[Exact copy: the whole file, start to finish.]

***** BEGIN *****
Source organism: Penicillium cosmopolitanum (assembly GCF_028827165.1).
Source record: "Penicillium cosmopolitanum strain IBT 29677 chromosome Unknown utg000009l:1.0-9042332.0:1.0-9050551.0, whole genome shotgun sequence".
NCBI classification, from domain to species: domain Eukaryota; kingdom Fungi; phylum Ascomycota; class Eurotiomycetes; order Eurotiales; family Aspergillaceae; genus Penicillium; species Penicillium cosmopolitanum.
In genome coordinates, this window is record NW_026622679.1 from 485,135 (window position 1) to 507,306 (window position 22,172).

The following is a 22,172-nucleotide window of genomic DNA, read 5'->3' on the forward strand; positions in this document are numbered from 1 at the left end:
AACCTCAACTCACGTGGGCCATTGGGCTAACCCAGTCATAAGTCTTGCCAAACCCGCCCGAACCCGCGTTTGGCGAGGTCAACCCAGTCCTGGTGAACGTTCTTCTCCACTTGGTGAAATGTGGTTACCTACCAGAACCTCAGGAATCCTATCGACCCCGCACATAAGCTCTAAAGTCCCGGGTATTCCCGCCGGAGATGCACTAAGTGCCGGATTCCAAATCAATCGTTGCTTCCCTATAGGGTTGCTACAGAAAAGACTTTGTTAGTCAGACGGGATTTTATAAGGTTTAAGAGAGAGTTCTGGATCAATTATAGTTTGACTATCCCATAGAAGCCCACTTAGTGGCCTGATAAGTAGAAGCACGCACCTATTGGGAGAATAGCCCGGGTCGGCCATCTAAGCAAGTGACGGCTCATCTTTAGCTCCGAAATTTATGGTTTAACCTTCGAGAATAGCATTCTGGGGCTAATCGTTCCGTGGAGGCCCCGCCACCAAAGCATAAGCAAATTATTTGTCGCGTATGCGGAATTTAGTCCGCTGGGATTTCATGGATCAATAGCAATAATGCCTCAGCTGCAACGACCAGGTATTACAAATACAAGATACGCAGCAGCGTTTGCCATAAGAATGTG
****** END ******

Source organism: Penicillium cosmopolitanum (assembly GCF_028827165.1).
Source record: "Penicillium cosmopolitanum strain IBT 29677 chromosome Unknown utg000009l:1.0-9042332.0:1.0-9050551.0, whole genome shotgun sequence".
NCBI classification, from domain to species: domain Eukaryota; kingdom Fungi; phylum Ascomycota; class Eurotiomycetes; order Eurotiales; family Aspergillaceae; genus Penicillium; species Penicillium cosmopolitanum.
In genome coordinates, this window is record NW_026622679.1 from 485,135 (window position 1) to 507,306 (window position 22,172).

The following is a 22,172-nucleotide window of genomic DNA, read 5'->3' on the forward strand; positions in this document are numbered from 1 at the left end:
AACCTCAACTCACGTGGGCCATTGGGCTAACCCAGTCATAAGTCTTGCCAAACCCGCCCGAACCCGCGTTTGGCGAGGTCAACCCAGTCCTGGTGAACGTTCTTCTCCACTTGGTGAAATGTGGTTACCTACCAGAACCTCAGGAATCCTATCGACCCCGCACATAAGCTCTAAAGTCCCGGGTATTCCCGCCGGAGATGCACTAAGTGCCGGATTCCAAATCAATCGTTGCTTCCCTATAGGGTTGCTACAGAAAAGACTTTGTTAGTCAGACGGGATTTTATAAGGTTTAAGAGAGAGTTCTGGATCAATTATAGTTTGACTATCCCATAGAAGCCCACTTAGTGGCCTGATAAGTAGAAGCACGCACCTATTGGGAGAATAGCCCGGGTCGGCCATCTAAGCAAGTGACGGCTCATCTTTAGCTCCGAAATTTATGGTTTAACCTTCGAGAATAGCATTCTGGGGCTAATCGTTCCGTGGAGGCCCCGCCACCAAAGCATAAGCAAATTATTTGTCGCGTATGCGGAATTTAGTCCGCTGGGATTTCATGGATCAATAGCAATAATGCCTCAGCTGCAACGACCAGGTATTACAAATACAAGATACGCAGCAGCGTTTGCCATAAGAATGTG